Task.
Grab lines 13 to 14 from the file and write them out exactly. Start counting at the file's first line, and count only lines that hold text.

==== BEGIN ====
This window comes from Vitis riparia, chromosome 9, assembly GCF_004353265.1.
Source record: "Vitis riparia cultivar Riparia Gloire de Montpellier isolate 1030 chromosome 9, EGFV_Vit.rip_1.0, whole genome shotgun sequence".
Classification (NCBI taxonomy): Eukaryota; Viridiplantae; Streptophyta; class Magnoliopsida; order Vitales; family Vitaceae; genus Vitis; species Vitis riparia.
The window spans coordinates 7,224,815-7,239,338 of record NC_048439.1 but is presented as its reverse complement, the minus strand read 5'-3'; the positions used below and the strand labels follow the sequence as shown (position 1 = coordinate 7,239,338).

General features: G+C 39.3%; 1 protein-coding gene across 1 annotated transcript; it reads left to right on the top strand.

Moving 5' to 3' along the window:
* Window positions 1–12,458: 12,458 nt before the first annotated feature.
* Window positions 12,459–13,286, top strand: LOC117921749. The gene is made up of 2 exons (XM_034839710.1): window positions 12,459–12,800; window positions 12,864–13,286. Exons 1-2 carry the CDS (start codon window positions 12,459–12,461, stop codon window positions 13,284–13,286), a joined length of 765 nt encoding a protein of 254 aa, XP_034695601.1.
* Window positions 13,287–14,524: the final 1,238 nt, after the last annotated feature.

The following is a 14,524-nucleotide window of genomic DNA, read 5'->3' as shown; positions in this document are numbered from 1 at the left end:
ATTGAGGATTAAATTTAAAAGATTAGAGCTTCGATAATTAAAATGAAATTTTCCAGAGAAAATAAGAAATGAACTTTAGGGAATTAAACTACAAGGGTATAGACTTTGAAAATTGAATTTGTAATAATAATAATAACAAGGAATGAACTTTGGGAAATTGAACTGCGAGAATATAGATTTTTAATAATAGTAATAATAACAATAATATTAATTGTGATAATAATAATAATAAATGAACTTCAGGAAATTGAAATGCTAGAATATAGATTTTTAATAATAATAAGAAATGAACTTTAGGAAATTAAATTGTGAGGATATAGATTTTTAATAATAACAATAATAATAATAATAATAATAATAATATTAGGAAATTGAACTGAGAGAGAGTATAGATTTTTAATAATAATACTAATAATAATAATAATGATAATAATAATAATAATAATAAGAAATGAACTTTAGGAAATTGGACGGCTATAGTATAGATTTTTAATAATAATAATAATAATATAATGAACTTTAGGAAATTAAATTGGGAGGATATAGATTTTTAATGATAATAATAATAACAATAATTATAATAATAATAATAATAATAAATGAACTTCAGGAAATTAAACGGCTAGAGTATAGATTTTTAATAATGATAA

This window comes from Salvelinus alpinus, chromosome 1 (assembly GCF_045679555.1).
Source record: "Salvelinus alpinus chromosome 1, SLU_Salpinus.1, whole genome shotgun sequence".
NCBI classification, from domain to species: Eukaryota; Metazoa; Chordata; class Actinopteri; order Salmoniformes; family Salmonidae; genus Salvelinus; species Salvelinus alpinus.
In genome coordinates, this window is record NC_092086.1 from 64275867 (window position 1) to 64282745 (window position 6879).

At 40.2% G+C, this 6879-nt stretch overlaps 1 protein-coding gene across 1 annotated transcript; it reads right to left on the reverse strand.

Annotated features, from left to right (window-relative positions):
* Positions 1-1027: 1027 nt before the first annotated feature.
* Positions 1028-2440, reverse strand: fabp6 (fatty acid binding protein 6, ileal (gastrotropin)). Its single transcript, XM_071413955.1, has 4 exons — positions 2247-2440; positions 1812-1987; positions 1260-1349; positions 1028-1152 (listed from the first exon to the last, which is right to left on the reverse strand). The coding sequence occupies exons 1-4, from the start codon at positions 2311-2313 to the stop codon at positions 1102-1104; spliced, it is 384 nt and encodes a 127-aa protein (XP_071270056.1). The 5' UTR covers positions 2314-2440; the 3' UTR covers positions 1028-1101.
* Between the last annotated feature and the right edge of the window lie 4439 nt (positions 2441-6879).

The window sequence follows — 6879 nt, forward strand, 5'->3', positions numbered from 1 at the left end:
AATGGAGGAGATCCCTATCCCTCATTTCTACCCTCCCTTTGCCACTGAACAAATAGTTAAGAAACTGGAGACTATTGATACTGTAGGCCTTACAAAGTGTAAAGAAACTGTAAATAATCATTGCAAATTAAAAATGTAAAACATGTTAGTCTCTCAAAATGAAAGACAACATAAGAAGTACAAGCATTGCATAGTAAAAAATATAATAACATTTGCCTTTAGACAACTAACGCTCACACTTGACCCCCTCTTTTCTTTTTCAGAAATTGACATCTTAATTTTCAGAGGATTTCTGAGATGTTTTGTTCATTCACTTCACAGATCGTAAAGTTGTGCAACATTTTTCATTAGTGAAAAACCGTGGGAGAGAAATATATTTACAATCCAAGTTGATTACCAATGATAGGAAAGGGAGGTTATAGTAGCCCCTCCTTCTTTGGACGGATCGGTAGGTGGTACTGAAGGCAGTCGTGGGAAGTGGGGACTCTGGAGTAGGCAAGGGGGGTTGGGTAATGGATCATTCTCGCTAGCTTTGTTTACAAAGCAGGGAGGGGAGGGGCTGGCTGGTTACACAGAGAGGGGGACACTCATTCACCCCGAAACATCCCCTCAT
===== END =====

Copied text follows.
Source record: "Salvelinus alpinus chromosome 1, SLU_Salpinus.1, whole genome shotgun sequence".
NCBI classification, from domain to species: Eukaryota; Metazoa; Chordata; class Actinopteri; order Salmoniformes; family Salmonidae; genus Salvelinus; species Salvelinus alpinus.